A while back, I wrote a post about receiving a free HDTV when I opened a new Certificate of Deposit (CD) account at Irwin Union Bank. Specifically, the offer was made to customers who open an 11-month CD with a minimum deposit of $20,000. At the time, the bank informed me that they would report the value of the free gift ($280) to the IRS (on a 1099 form). Since it was clear that a 1099 form would translate into additional income taxes, I knew that the free TV set was not truly free.
The TV itself is a 22 inch Toshiba model 22AV600U. It is the first HDTV that I've owned, and the picture is quite sharp compared to our old tube TVs. The new TV includes a built-in NTSC/ATSC/clear QAM tuner that can tune into both broadcast TV and cable. (It is an unadvertised fact that cable subscribers who have a clear QAM tuner can often receive unencrypted HD cable TV, without adding "digital" cable to their service.)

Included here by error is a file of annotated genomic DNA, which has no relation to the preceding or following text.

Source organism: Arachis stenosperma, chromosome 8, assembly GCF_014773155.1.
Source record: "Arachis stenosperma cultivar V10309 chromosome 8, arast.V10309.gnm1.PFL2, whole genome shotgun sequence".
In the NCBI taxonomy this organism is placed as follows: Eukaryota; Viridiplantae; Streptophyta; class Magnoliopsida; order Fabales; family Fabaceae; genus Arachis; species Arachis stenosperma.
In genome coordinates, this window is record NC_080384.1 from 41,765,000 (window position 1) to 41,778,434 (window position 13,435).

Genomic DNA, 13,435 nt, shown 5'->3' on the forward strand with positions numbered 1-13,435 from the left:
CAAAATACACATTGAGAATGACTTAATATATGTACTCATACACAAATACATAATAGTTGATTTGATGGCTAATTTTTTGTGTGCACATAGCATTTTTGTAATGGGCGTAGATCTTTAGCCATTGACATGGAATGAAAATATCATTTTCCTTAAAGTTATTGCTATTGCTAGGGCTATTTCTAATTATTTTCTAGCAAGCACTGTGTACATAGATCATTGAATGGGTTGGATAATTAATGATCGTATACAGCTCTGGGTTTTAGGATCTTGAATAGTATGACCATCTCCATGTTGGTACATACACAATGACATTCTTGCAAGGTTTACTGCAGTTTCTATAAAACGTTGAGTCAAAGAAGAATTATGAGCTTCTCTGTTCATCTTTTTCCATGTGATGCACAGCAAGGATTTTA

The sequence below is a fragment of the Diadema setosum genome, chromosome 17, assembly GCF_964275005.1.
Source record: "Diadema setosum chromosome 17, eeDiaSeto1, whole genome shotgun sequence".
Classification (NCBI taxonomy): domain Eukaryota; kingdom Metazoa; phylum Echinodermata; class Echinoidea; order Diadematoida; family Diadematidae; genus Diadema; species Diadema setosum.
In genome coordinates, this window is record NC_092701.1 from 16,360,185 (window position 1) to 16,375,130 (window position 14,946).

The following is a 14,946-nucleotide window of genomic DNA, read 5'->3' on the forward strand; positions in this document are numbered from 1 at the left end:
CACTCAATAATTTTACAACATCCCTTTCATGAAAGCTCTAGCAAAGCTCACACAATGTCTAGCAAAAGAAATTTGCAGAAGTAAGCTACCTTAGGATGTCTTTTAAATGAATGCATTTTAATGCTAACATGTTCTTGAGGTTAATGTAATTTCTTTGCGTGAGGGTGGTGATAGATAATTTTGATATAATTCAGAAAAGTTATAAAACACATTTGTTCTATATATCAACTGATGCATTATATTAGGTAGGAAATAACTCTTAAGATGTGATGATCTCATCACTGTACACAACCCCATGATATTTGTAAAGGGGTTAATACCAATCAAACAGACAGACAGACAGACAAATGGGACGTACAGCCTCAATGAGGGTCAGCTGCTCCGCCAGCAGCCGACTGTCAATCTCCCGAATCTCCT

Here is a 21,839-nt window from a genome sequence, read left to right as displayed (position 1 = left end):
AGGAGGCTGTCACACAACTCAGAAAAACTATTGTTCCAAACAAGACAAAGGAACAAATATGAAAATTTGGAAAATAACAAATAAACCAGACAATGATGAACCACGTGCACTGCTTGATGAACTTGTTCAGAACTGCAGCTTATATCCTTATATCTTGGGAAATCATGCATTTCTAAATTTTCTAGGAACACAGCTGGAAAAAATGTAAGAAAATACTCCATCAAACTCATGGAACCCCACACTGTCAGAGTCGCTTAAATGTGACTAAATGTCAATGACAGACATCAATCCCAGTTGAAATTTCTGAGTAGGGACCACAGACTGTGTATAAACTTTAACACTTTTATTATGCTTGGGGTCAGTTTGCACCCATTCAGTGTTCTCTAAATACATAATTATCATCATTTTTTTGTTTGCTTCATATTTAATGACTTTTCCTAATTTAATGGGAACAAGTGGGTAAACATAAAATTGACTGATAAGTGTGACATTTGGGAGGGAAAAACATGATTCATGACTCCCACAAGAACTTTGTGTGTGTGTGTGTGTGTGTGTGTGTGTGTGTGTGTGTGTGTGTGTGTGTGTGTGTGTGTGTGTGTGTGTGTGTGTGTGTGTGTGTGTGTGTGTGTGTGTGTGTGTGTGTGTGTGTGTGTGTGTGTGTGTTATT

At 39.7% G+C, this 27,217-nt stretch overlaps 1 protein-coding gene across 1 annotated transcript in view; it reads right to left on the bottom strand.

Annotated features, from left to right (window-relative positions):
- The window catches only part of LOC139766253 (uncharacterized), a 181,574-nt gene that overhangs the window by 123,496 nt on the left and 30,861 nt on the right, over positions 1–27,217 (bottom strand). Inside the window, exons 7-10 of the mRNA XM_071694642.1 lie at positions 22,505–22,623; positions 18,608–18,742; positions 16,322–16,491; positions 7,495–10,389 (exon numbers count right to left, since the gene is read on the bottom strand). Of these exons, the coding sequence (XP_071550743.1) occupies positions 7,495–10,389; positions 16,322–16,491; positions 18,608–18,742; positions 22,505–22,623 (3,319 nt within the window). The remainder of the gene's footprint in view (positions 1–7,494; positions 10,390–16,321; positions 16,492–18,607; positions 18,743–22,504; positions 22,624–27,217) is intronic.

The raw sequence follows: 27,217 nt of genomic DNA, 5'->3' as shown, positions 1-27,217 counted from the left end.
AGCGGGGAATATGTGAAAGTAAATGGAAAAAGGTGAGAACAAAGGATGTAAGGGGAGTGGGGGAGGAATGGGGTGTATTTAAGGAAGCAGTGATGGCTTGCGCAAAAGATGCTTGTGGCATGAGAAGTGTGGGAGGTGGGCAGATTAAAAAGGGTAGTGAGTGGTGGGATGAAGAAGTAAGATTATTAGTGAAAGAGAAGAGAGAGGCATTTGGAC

Anyway, how much did the "free" TV end up costing me? Our Federal marginal tax rate (aka: tax bracket) is 25%, and our California state tax bracket is 9.55%. So, the TV costs is (25% + 9.55%) * $280 = $96.74. It is not a free TV, but that is still a lot less than the retail price for a new 22" HDTV (typically about $250-300).
I deposited $20,000 in the CD for an 11-month term with an interest rate of 1.96% in July 2009. Then in September 2009, Irwin Union Bank was closed by the FDIC with its accounts and assets transferred to First Financial Bank (of Ohio). Subsequent to the Irwin Union Bank closing, the acquiring bank (First Financial) sent me a letter saying that it reduced my CD interested rate to 1.5% for the remainder of my CD's term. Ironically the FDIC says that this is all perfectly legal. However, they would let me withdraw my money from the CD without any early withdrawal penalty. And I would get to keep the free TV, too.
De-Risking But Staying Invested
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